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Front skewer lever on NDS? I don't get it.

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Front skewer lever on NDS? I don't get it.

Old 01-06-15, 09:34 PM
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Front skewer lever on NDS? I don't get it.

I've gotta admit that I've never understood the custom of placing the front wheel quick release skewer lever on the non-drive side of the bike. I've heard the rationale that the skewer levers then match, but that seems really trivial. Is there a better reason for it?

For me, it has always seemed more sensible and convenient to place the front lever on the drive side, and I'll explain why...

When I dismount and stand next to the bike, I do so on the NDS, for the reason of avoiding accidental chain contact and grubbing of skin and gear. Therefore, if I'm standing on the NDS, and walk my bike to, say, the car, and I want to remove my wheel, my first action is going to be reaching over to the DS with my "good" hand (that's a Scary Movie 2 reference, but I mean my right hand) and flip the brake release.

At that point, it seems to make sense to me to just continue going down the fork leg and throwing open the skewer, so that's why I put mine there. I just like having the brake release and skewer on the same side, I guess.

I realize that not all brakes have the release, and that not everyone runs motorcycle style brake orientation, and so there is just as equally valid explanation for running the lever on the NDS (brake & skewer levers match), so I guess my question is actually whether you run your front skewer lever to a particular side, or is it random, and if you do prefer a side, why?

And yes, saying custom or tradition is just fine; I'm not trying to argue or convince anyone one way is better or otherwise, I'm just curious, because it really does seem to be a durable tradition to run it NDS, but yet I can't be the only freak, can I? (That part is rhetorical; don't answer that!)
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Old 01-06-15, 09:39 PM
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I'm left-handed.
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Old 01-06-15, 09:39 PM
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Hey, if you like it on the drive side run it on the drive side. Flip the front wheel around while you're at it
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Old 01-06-15, 09:39 PM
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Tradition can be a strange thing, I have seen other bike mechanics tell customers that their QR is on the wrong side and then proceed to change it as if they're doing the customer a favor. I have the QR on the drive side of my two bikes with disc brakes (I don't want to touch the rotors, let alone hot rotors!) and I get comments about it occasionally.
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Old 01-06-15, 09:47 PM
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NDS. I like my skewers tight and my right hand is stronger. I straddle the front wheel to hold the bike upright and reach down with my right hand. If someone's helping me with a flat change and they're doing the wheel, it goes on the right way and my backup computer still works. Bike's more symmetrical that way, if that makes any difference.
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Old 01-06-15, 09:55 PM
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Originally Posted by Carbonfiberboy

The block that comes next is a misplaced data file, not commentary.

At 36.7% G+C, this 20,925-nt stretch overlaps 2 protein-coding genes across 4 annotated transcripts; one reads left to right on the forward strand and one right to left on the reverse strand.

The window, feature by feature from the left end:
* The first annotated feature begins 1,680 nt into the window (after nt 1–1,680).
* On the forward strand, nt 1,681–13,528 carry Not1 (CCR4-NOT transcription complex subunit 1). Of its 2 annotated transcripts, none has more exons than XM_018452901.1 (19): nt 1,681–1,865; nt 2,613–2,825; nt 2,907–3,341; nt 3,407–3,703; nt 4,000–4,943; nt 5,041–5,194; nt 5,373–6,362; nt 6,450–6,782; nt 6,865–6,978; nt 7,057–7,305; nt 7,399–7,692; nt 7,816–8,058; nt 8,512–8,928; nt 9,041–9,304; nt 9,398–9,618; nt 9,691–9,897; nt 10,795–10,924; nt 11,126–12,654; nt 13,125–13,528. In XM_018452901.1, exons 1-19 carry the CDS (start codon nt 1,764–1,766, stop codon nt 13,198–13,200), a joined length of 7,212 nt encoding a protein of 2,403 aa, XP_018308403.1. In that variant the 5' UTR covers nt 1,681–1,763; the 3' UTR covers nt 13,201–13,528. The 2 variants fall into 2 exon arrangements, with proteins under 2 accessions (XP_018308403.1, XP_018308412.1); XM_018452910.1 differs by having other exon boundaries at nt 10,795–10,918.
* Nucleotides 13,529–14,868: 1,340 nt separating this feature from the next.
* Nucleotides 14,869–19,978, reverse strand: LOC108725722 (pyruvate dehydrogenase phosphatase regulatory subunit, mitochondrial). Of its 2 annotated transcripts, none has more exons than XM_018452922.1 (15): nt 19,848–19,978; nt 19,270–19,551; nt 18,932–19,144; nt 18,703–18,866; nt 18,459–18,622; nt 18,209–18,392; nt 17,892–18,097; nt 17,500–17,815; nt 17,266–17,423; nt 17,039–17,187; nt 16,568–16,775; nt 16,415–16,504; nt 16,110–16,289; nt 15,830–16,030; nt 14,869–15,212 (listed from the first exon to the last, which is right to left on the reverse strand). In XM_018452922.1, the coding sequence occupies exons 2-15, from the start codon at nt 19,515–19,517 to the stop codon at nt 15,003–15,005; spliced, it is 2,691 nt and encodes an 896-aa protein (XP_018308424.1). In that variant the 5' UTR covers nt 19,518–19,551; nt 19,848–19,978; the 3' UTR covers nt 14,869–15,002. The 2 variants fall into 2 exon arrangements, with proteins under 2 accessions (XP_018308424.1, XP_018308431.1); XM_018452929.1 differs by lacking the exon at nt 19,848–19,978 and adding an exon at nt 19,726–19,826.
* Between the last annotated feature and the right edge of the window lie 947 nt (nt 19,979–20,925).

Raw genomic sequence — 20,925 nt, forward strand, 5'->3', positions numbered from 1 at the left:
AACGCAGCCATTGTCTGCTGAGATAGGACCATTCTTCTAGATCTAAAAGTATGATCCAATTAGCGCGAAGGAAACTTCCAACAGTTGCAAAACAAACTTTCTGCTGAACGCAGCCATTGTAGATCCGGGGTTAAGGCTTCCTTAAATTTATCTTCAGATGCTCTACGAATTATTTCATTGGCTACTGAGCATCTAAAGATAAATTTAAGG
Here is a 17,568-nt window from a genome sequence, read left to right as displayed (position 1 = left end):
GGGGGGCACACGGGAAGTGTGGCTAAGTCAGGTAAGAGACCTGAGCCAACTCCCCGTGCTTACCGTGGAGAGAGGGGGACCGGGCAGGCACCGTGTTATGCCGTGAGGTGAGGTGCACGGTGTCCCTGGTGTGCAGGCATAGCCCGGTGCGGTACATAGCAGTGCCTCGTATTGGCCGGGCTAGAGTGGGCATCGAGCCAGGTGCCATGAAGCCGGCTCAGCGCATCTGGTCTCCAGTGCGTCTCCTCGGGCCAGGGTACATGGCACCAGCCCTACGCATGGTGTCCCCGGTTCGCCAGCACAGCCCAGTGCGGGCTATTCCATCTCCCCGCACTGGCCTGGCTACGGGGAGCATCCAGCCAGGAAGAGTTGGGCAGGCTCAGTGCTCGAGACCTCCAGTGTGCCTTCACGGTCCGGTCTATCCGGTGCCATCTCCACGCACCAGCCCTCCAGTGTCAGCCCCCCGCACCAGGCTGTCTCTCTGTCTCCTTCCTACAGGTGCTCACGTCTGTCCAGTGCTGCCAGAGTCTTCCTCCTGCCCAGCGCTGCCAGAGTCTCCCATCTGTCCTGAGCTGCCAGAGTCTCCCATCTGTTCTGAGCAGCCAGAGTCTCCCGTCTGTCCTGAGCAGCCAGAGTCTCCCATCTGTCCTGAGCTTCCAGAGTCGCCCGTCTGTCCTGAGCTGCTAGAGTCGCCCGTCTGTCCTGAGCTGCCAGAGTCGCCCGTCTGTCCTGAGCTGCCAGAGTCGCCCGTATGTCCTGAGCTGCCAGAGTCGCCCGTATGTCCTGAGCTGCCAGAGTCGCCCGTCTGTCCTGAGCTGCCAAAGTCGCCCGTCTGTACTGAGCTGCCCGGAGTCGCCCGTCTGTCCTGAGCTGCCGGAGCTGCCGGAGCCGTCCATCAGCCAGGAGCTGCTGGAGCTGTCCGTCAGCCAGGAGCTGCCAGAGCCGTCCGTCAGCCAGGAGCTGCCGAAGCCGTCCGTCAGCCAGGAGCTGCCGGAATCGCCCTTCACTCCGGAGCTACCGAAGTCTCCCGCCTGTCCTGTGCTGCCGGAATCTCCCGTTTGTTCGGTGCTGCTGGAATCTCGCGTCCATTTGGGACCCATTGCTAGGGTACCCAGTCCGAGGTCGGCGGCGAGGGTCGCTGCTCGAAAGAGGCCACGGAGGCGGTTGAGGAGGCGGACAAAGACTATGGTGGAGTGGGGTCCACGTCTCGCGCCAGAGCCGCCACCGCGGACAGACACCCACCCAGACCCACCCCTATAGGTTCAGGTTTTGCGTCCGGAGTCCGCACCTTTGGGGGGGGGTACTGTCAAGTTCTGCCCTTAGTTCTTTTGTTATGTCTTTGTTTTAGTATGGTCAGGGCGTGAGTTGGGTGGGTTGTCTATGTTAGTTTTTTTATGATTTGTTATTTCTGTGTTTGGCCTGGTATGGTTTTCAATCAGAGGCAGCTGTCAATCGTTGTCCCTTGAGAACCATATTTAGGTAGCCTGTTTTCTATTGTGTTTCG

Bike's more symmetrical that way, if that makes any difference.
I've seen some pretty steep drop-offs on the outside of fast off-camber sweepers...I'll take symmetrical if it pays off with balance at the margins! Haha!

I guess we just get used to what we do, however, I rarely straddle the front wheel, and in fact prefer to stand to the NDS, bend over to undo the front, then turn around to do the same on the rear, where the brake release and skewer are together right there at hand again.
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Old 01-06-15, 09:59 PM
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Originally Posted by hairnet
Tradition can be a strange thing, I have seen other bike mechanics tell customers that their QR is on the wrong side and then proceed to change it as if they're doing the customer a favor. I have the QR on the drive side of my two bikes with disc brakes (I don't want to touch the rotors, let alone hot rotors!) and I get comments about it occasionally.
Absolutely agree; it's a strange thing to obsess over, a strange thing to think about as having a right and wrong way to do, and an odd thing to comment on about someone else's bike, but yeah, I've gotten it, too.

It makes clear sense to me in the case of discs on front, but do you then run the rear lever on the DS, too? I'm trying to think what's worse, a hot rotor or a grimy cassette and lever?!
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Old 01-06-15, 10:05 PM
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Originally Posted by chaadster
It makes clear sense to me in the case of discs on front, but do you then run the rear lever on the DS, too? I'm trying to think what's worse, a hot rotor or a grimy cassette and lever?!
I do on the rear too, this on a mountain bike and dirt/road bike. I don't care one way or the other for the rear because I don't use the rear brake as much and I don't remove the rear wheel as frequently as the front. I haven't paid attention if the lever gets more dirty.
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Old 01-06-15, 10:09 PM
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Originally Posted by rjones28
I'm left-handed.
Yeah? Me too.
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Old 01-06-15, 10:35 PM
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.
...just do it. Don't make waves.
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Old 01-06-15, 10:40 PM
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kind of funny that this topic was mentioned. we do our trainer night at the Trek Store here on tuesday nights. For some reason, I looked down at someone's bike and noticed that their QR was on the DS. I immediately looked around at every other bike in the store (20 total) and that bike was the only one.

I'm right-handed, but somewhat ambidextrous (if that makes any sense-probably not). It feels perfectly natural for me to lean over the front of my bike and open the brake with my right hand while simultaneously undoing the QR with my left hand. I suppose I never really thought about it that much.